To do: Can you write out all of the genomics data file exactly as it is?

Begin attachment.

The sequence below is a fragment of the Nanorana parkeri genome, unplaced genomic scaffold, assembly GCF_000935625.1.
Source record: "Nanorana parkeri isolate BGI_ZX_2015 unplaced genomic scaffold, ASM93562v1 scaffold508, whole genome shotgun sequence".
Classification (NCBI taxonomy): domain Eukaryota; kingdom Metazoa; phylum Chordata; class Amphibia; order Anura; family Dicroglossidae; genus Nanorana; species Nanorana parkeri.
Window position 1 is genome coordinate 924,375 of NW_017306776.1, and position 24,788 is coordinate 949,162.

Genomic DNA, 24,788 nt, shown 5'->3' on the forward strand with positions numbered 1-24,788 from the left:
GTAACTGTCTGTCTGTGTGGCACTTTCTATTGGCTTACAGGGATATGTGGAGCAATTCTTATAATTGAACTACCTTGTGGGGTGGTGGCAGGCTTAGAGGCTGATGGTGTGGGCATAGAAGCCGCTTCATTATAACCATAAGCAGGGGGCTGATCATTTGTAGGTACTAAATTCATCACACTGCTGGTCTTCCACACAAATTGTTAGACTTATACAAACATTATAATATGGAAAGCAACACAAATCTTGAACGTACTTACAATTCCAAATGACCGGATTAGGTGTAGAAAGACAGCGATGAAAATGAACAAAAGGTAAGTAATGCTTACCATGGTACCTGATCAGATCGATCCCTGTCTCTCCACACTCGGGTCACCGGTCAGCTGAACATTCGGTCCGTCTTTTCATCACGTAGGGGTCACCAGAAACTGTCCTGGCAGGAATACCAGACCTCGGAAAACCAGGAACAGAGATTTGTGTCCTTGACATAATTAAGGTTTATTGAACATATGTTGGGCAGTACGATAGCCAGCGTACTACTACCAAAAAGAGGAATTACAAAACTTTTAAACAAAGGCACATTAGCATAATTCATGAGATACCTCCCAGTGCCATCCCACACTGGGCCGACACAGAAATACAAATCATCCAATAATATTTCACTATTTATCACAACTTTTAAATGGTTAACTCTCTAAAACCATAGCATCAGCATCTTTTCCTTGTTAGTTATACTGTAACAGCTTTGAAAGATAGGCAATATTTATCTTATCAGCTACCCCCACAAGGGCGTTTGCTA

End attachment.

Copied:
The sequence below is a fragment of the Nanorana parkeri genome, unplaced genomic scaffold, assembly GCF_000935625.1.
Source record: "Nanorana parkeri isolate BGI_ZX_2015 unplaced genomic scaffold, ASM93562v1 scaffold508, whole genome shotgun sequence".
Classification (NCBI taxonomy): domain Eukaryota; kingdom Metazoa; phylum Chordata; class Amphibia; order Anura; family Dicroglossidae; genus Nanorana; species Nanorana parkeri.
Window position 1 is genome coordinate 924,375 of NW_017306776.1, and position 24,788 is coordinate 949,162.

Genomic DNA, 24,788 nt, shown 5'->3' on the forward strand with positions numbered 1-24,788 from the left:
GTAACTGTCTGTCTGTGTGGCACTTTCTATTGGCTTACAGGGATATGTGGAGCAATTCTTATAATTGAACTACCTTGTGGGGTGGTGGCAGGCTTAGAGGCTGATGGTGTGGGCATAGAAGCCGCTTCATTATAACCATAAGCAGGGGGCTGATCATTTGTAGGTACTAAATTCATCACACTGCTGGTCTTCCACACAAATTGTTAGACTTATACAAACATTATAATATGGAAAGCAACACAAATCTTGAACGTACTTACAATTCCAAATGACCGGATTAGGTGTAGAAAGACAGCGATGAAAATGAACAAAAGGTAAGTAATGCTTACCATGGTACCTGATCAGATCGATCCCTGTCTCTCCACACTCGGGTCACCGGTCAGCTGAACATTCGGTCCGTCTTTTCATCACGTAGGGGTCACCAGAAACTGTCCTGGCAGGAATACCAGACCTCGGAAAACCAGGAACAGAGATTTGTGTCCTTGACATAATTAAGGTTTATTGAACATATGTTGGGCAGTACGATAGCCAGCGTACTACTACCAAAAAGAGGAATTACAAAACTTTTAAACAAAGGCACATTAGCATAATTCATGAGATACCTCCCAGTGCCATCCCACACTGGGCCGACACAGAAATACAAATCATCCAATAATATTTCACTATTTATCACAACTTTTAAATGGTTAACTCTCTAAAACCATAGCATCAGCATCTTTTCCTTGTTAGTTATACTGTAACAGCTTTGAAAGATAGGCAATATTTATCTTATCAGCTACCCCCACAAGGGCGTTTGCTA